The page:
Why a mastectomy may not work as well as lump removal

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By Creative Media News

  • Recent research suggests lumpectomy with radiotherapy may be more effective
  • Women undergoing lumpectomy showed better survival rates and fewer complications
  • Findings challenge the notion of mastectomy as the most effective option

It is frequently believed that a mastectomy is the most effective method of preventing the recurrence of breast cancer.

However, the most recent research indicates that women may survive longer if only the tumour is removed rather than the entire breast.

The survival rates of patients who underwent a lumpectomy, which involves the removal of only malignant tissue in conjunction with radiotherapy, were superior to those who underwent a mastectomy, which involves the removal of the entire breast.

Additionally, they exhibited a diminished likelihood of complications.

The results, which UK scientists obtained, have the potential to decrease the number of women who undergo mastectomies on the NHS in favour of less aggressive treatments.

Every year, approximately 15,000 women in the United Kingdom undergo the procedure.

The surgery can have a significant impact on the mental health and sexual lives of women, even if they undergo breast reconstruction, in addition to increasing the risk of complications (such as infection and disfigurement).

Furthermore, there is some evidence that the malignancy may occasionally recur. Following a mastectomy, this typically occurs in the brain, bones, liver, or lungs. One hypothesis posits that this is due to the substantial influence of the major surgery on the body, which may suppress the immune system and enable any aberrant tumour cells that remain to increase.

Breast cancer is the most prevalent form of the disease in the United Kingdom, with over 55,000 new cases reported annually.

Treatment typically commences with a lumpectomy, which is subsequently followed by radiotherapy or chemotherapy. Alternatively, a mastectomy is performed to eliminate one or both breasts, which is occasionally followed by radiotherapy or chemotherapy.

But in the most recent study, researchers from Bristol Medical School and Liverpool University Hospitals discovered that women who underwent a lumpectomy and radiotherapy lived longer than those who had one or both breasts removed. This was true regardless of whether they also received radiotherapy.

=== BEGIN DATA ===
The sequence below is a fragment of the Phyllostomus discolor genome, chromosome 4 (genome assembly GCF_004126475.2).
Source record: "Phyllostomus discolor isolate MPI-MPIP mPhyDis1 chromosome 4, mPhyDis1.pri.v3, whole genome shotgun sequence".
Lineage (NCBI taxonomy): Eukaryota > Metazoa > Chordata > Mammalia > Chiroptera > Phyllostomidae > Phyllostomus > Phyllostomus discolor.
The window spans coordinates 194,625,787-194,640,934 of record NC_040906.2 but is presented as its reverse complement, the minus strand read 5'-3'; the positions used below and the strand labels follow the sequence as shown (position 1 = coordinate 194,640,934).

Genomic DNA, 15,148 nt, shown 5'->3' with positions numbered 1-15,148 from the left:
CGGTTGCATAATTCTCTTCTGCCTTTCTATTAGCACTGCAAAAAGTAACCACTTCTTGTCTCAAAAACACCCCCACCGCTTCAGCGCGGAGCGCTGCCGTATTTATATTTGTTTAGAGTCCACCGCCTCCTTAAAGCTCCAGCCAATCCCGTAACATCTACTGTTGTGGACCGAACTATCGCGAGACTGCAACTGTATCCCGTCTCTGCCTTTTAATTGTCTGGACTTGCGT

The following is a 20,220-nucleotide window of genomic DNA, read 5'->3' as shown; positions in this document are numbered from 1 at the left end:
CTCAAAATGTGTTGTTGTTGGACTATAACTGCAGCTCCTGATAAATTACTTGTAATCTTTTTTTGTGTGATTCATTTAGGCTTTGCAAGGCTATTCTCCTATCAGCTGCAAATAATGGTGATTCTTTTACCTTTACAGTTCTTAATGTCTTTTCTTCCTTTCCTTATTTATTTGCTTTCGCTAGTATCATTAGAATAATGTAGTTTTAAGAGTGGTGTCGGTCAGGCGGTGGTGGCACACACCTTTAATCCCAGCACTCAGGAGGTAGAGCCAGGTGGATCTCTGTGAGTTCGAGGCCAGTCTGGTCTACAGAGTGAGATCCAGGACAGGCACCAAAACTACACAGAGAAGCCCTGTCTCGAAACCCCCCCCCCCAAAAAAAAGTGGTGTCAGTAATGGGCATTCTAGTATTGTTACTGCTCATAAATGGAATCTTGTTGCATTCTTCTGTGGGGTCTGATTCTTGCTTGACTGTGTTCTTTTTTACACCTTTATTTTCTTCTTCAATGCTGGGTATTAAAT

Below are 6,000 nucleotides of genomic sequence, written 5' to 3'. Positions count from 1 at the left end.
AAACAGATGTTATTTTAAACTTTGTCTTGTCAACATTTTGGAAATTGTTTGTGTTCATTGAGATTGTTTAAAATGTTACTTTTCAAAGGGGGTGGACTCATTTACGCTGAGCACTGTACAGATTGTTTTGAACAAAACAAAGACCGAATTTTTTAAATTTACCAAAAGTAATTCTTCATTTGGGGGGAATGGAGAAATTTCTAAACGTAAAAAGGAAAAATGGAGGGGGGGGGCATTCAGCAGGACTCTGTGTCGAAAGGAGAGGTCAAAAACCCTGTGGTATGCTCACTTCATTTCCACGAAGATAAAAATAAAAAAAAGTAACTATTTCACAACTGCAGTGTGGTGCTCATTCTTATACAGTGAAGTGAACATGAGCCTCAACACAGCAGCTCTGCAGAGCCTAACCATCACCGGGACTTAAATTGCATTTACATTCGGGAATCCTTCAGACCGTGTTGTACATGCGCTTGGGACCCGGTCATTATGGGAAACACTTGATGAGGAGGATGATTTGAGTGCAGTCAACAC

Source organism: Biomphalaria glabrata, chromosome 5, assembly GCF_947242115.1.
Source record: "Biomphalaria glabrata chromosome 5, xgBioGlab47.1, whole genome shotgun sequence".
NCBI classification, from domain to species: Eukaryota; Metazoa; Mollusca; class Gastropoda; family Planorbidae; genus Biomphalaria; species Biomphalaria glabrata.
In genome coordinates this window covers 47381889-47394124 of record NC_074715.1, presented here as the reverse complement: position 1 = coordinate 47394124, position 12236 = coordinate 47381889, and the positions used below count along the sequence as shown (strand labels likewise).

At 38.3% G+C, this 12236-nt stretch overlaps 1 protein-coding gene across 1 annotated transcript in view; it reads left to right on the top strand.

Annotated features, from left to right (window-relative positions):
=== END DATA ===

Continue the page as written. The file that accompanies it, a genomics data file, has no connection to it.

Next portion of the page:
It also discovered that lumpectomy and radiotherapy resulted in superior survival rates for women under the age of 50 compared to mastectomy.

The British Journal of Surgery Open published the research, which utilized data from 35 studies involving over 900,000 women over a 23-year period.

The findings are consistent with those of a more extensive investigation, which was published in the Annals of Surgical Oncology in 2022 and involved 1.5 million patients with early-stage breast cancer.

Additionally, researchers at Tufts University School of Medicine in the United States discovered that individuals who underwent a lumpectomy in conjunction with radiotherapy, as opposed to a mastectomy, experienced extended survival times in this study.

Improvements in radiotherapy, hormone treatments, and immunotherapy (which enhances the immune system to eliminate cancer cells) may be crucial, according to the UK team, as they enable the precise targeting of tumours. However, the reasons for this still need to be clarified.

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Professor Kefah Mokbel, the supervisor of breast surgery at the London Breast Institute, expressed his enthusiasm for the discoveries at the Princess Grace Hospital in London.

He informed Good Health that it could result in a 50% reduction in the number of NHS mastectomies in the future.

Professor Mokbel disputed the widespread belief that mastectomy induces “peace of mind.”

“By preserving the breasts, we not only maintain the quality of life but also have the potential to improve the quantity of life for patients.”

He stated that local recurrences are typically treated with another lumpectomy, and it is common for the cancer to recur in the breast.

However, the cancer may settle in a different location if the breast has been removed, which can complicate the treatment process and impact the outcome.

Nevertheless, the professor stated that mastectomy may still be the preferred treatment for certain patients, including those with large or multiple tumours.

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